For agencies and clients, green is definitely the new black. But while most of the industry has found a seat on the "green friendly" bandwagon, the direct marketing industry is facing renewed criticism over environmental pollution.
With The Environment Council condemning the DM industry for failing to do enough to reduce the amount of waste it produces (currently stands at nearly 1.25 million tonnes per year) and two of the most prolific mailers in the UK -Capitol One and Lloyds TSB - continuing to send out more than 154 million mailers per year between them, is the industry really doing enough to stave off this criticism?
Robert Keitch, the director of media and channel development at the Direct Marketing Association, maintains the industry's slow up-take of environmental awareness is down to confusion. He insists the DMA is doing its bit to rectify this with its free publication Green Matters, which informs agencies about how to improve production methods and encourage recycling.
He points to its agreement with the Government to increase the percentage of recyclable mailings to 55 per cent by 2009, as well as its partnership with the BSI to create the first environmental standard to reduce the environmental impact the DM industry has, as evidence of its commitment.
The Advertising Association is also joining the battle. Recently, it hosted a meeting at which ISBA, the IPA, the DMA, the Royal Mail and the Data Publishers Association, among others, all agreed to adopt a set of principles to commit to reducing waste through a positive environmental approach and optimal targeting of direct mail. Peta Buscombe, the chief executive of the AA, asserts: "Our role is to champion what the industry is already doing and find consensus."
But is there anything to champion yet? Despite this dedication to green issues, over the past 13 years, the overall volume of direct mail has increased by 139 per cent. The most recent figures show just 29 per cent of this is recyclable.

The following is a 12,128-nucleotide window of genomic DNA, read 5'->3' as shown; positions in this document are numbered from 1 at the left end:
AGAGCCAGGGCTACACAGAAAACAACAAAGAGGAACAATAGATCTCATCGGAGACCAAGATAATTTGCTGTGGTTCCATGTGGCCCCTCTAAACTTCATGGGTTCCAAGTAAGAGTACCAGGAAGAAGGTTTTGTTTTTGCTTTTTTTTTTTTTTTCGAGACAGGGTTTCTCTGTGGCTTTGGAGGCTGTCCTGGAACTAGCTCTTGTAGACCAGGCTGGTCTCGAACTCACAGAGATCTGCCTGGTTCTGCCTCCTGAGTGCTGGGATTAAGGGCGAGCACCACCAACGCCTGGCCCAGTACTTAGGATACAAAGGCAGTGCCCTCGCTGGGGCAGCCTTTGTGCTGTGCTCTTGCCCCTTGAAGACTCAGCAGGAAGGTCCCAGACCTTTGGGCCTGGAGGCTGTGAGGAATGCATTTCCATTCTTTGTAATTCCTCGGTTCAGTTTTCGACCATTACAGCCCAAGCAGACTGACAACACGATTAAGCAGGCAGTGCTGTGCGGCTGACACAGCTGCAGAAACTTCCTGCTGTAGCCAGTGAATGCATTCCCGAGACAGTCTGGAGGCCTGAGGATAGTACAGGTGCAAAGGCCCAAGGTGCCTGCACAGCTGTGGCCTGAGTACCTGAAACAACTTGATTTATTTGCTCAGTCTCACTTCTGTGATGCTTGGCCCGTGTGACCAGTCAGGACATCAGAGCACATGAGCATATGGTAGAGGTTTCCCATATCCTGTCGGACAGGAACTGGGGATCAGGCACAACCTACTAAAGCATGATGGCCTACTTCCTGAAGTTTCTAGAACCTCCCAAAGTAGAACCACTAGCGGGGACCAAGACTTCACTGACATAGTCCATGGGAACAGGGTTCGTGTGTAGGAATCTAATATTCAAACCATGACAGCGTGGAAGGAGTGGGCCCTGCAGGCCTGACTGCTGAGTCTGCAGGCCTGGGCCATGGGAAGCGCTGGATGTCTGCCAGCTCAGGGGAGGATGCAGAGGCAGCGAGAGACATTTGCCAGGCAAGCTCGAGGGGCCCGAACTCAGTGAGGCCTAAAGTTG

Most agree that more needs to be done. As Keitch says: "Industry behaviour is based on economies- of-scale marketing." But that approach is now no longer viable, yet imposing more stringent regulations has been opposed.
Even Peter Robinson, the director of the green charity Waste Watch, is wary. He argues: "Green taxes should be encouraging good environmental behaviour without hampering economic activity."
And, given that the DM industry contributes £43.7 billion to the UK economy, people are right to question such drastic methods.
As Buscombe explains: "It is important that we're not making demands that would make it hard for the DM industry to thrive."
Instead, as Stuart Archibald, the managing partner at Archibald Ingall Stretton, argues, the industry should be using digital channels and more sophisticated targeting methods. But improved targeting isn't the sole solution.
There is still the problem that a majority of direct mail ends up in a landfill, decomposing and producing methane, a greenhouse gas 23 times worse than carbon. To combat this, agencies should be using environmentally sound production methods, and ensuring all mail carries a recycling message. But as Keitch warns: "This challenge is as big as the Industrial Revolution, but we've probably only got half the time to meet it."